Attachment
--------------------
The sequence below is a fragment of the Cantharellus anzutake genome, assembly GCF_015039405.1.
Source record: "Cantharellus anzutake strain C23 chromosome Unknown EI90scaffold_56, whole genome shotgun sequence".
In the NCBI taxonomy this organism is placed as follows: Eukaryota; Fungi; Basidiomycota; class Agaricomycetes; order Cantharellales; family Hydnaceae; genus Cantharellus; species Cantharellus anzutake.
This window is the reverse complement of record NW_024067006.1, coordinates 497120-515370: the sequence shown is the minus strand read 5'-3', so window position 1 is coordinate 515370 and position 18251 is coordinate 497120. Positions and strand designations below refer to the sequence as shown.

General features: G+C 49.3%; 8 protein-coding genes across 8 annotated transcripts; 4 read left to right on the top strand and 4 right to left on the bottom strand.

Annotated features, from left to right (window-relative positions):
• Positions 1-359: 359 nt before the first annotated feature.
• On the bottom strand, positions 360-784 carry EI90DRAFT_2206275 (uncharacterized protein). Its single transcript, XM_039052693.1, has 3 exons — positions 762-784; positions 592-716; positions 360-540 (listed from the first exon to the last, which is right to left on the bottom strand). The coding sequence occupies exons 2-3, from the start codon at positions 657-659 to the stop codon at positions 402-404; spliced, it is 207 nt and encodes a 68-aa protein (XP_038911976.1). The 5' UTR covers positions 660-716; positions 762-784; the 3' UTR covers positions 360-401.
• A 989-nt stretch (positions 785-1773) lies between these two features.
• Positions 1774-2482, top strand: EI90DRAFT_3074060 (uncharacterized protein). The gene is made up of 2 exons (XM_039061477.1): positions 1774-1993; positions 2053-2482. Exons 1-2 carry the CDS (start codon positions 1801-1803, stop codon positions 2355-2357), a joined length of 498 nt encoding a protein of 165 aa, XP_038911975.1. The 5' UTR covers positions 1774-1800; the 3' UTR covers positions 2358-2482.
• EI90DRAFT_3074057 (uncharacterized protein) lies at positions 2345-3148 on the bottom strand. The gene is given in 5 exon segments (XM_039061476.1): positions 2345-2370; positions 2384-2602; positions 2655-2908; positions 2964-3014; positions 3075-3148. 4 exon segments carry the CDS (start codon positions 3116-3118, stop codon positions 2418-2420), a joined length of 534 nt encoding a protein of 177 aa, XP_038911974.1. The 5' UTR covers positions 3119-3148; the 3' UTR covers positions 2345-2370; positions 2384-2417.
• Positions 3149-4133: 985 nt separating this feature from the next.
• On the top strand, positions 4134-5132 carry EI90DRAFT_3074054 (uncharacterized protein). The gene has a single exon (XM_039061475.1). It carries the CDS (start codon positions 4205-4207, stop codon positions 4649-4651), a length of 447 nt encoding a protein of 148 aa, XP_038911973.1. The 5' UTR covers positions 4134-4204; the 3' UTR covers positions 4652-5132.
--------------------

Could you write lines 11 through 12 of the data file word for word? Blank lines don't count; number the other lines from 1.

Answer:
• EI90DRAFT_3074057 (uncharacterized protein) lies at positions 2345-3148 on the bottom strand. The gene is given in 5 exon segments (XM_039061476.1): positions 2345-2370; positions 2384-2602; positions 2655-2908; positions 2964-3014; positions 3075-3148. 4 exon segments carry the CDS (start codon positions 3116-3118, stop codon positions 2418-2420), a joined length of 534 nt encoding a protein of 177 aa, XP_038911974.1. The 5' UTR covers positions 3119-3148; the 3' UTR covers positions 2345-2370; positions 2384-2417.
• Positions 3149-4133: 985 nt separating this feature from the next.